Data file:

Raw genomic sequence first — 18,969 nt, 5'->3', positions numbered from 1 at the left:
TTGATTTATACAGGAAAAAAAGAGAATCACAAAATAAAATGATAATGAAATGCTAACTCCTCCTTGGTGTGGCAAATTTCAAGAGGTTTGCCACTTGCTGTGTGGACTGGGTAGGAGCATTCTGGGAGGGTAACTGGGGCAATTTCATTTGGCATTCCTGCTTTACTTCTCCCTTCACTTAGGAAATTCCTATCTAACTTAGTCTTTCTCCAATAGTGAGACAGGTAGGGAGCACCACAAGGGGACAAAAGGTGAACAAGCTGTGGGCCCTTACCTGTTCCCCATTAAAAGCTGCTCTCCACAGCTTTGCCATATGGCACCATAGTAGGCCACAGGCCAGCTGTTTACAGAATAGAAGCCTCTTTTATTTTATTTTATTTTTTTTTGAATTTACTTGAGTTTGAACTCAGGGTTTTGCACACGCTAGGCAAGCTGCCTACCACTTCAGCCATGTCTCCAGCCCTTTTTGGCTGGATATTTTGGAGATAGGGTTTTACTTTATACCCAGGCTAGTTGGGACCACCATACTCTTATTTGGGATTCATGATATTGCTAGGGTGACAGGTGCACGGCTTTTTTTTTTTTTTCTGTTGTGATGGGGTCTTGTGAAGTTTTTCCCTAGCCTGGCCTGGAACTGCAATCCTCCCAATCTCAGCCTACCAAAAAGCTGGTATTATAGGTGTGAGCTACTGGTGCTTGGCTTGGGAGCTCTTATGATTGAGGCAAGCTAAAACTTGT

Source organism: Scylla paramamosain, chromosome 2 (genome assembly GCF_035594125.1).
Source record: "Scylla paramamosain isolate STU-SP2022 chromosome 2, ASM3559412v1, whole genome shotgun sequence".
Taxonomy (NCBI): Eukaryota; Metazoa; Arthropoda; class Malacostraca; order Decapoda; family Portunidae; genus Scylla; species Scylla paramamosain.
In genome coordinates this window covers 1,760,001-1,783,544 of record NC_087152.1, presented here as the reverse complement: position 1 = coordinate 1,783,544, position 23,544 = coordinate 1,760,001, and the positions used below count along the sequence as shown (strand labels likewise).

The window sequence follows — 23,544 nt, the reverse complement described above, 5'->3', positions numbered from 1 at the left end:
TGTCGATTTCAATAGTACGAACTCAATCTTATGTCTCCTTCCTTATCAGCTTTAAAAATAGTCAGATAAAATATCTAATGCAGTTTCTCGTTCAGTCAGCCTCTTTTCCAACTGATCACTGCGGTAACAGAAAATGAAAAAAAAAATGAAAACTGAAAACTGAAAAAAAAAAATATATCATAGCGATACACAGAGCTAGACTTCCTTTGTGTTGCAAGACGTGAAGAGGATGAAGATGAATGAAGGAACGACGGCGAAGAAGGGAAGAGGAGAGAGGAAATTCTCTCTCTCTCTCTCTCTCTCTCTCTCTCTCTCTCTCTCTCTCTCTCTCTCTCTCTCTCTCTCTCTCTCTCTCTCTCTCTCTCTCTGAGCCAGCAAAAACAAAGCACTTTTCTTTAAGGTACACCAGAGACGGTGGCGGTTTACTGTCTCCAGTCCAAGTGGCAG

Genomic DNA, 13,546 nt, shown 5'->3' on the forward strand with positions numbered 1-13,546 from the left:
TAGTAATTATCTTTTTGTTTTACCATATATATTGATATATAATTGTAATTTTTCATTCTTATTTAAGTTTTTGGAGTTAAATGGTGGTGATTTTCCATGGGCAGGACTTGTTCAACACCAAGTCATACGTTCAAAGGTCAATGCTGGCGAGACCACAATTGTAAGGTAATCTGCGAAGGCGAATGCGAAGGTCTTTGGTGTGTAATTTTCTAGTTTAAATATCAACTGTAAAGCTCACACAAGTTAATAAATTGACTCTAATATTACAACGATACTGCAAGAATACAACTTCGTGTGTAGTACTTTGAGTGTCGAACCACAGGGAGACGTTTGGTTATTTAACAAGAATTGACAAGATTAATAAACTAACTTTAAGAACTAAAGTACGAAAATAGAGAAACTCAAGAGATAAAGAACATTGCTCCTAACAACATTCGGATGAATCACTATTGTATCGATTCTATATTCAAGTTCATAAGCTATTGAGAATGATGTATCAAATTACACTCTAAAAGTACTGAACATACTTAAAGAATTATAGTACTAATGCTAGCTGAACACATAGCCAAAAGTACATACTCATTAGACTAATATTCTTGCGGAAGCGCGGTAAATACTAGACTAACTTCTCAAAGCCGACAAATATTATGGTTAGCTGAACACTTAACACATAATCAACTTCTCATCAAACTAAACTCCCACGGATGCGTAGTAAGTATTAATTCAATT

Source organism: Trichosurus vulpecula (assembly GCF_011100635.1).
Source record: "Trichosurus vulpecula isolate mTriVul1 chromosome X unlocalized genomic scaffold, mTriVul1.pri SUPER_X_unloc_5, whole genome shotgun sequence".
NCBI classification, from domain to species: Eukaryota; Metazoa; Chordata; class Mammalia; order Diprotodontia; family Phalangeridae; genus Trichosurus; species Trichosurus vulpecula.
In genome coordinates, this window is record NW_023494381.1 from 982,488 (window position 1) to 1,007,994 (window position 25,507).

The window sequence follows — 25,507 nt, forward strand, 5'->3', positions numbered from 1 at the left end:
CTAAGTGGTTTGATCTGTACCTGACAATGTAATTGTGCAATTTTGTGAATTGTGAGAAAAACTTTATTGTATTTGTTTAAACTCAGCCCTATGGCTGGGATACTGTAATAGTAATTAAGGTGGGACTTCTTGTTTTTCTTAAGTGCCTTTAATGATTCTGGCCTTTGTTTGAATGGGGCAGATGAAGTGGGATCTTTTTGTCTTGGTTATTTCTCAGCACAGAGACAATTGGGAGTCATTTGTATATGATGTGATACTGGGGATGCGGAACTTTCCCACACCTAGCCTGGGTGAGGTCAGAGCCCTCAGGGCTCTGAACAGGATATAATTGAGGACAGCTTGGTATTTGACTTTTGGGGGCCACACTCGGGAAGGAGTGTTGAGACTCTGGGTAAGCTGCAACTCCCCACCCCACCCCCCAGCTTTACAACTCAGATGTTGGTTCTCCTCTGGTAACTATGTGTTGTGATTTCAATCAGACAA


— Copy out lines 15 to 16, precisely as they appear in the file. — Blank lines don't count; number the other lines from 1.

The window sequence follows — 25,507 nt, forward strand, 5'->3', positions numbered from 1 at the left end:
CTAAGTGGTTTGATCTGTACCTGACAATGTAATTGTGCAATTTTGTGAATTGTGAGAAAAACTTTATTGTATTTGTTTAAACTCAGCCCTATGGCTGGGATACTGTAATAGTAATTAAGGTGGGACTTCTTGTTTTTCTTAAGTGCCTTTAATGATTCTGGCCTTTGTTTGAATGGGGCAGATGAAGTGGGATCTTTTTGTCTTGGTTATTTCTCAGCACAGAGACAATTGGGAGTCATTTGTATATGATGTGATACTGGGGATGCGGAACTTTCCCACACCTAGCCTGGGTGAGGTCAGAGCCCTCAGGGCTCTGAACAGGATATAATTGAGGACAGCTTGGTATTTGACTTTTGGGGGCCACACTCGGGAAGGAGTGTTGAGACTCTGGGTAAGCTGCAACTCCCCACCCCACCCCCCAGCTTTACAACTCAGATGTTGGTTCTCCTCTGGTAACTATGTGTTGTGATTTCAATCAGACAA